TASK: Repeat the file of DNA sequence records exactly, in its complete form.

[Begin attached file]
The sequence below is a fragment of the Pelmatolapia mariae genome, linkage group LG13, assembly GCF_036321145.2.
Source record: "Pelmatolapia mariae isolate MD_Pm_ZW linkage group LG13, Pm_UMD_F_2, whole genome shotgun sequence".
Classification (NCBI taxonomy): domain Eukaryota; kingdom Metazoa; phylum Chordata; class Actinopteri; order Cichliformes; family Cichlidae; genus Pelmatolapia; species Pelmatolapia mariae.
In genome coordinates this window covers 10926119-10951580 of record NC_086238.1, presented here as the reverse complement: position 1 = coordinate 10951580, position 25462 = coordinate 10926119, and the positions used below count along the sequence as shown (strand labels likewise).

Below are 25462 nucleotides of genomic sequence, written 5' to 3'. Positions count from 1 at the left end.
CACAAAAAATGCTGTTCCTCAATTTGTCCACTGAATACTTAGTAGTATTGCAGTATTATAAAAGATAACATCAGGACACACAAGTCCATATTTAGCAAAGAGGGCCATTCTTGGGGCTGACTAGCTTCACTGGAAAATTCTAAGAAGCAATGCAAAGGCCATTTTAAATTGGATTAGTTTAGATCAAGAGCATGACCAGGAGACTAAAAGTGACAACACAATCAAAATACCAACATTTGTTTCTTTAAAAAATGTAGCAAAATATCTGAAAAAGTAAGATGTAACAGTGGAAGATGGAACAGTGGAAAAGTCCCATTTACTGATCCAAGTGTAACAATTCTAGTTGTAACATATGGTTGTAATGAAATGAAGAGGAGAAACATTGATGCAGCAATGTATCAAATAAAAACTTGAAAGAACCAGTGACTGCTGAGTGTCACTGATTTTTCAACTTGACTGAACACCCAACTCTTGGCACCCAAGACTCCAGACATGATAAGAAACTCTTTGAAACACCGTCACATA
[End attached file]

The sequence below is a fragment of the Pelmatolapia mariae genome, linkage group LG13, assembly GCF_036321145.2.
Source record: "Pelmatolapia mariae isolate MD_Pm_ZW linkage group LG13, Pm_UMD_F_2, whole genome shotgun sequence".
Classification (NCBI taxonomy): domain Eukaryota; kingdom Metazoa; phylum Chordata; class Actinopteri; order Cichliformes; family Cichlidae; genus Pelmatolapia; species Pelmatolapia mariae.
In genome coordinates this window covers 10926119-10951580 of record NC_086238.1, presented here as the reverse complement: position 1 = coordinate 10951580, position 25462 = coordinate 10926119, and the positions used below count along the sequence as shown (strand labels likewise).

Below are 25462 nucleotides of genomic sequence, written 5' to 3'. Positions count from 1 at the left end.
CACAAAAAATGCTGTTCCTCAATTTGTCCACTGAATACTTAGTAGTATTGCAGTATTATAAAAGATAACATCAGGACACACAAGTCCATATTTAGCAAAGAGGGCCATTCTTGGGGCTGACTAGCTTCACTGGAAAATTCTAAGAAGCAATGCAAAGGCCATTTTAAATTGGATTAGTTTAGATCAAGAGCATGACCAGGAGACTAAAAGTGACAACACAATCAAAATACCAACATTTGTTTCTTTAAAAAATGTAGCAAAATATCTGAAAAAGTAAGATGTAACAGTGGAAGATGGAACAGTGGAAAAGTCCCATTTACTGATCCAAGTGTAACAATTCTAGTTGTAACATATGGTTGTAATGAAATGAAGAGGAGAAACATTGATGCAGCAATGTATCAAATAAAAACTTGAAAGAACCAGTGACTGCTGAGTGTCACTGATTTTTCAACTTGACTGAACACCCAACTCTTGGCACCCAAGACTCCAGACATGATAAGAAACTCTTTGAAACACCGTCACATA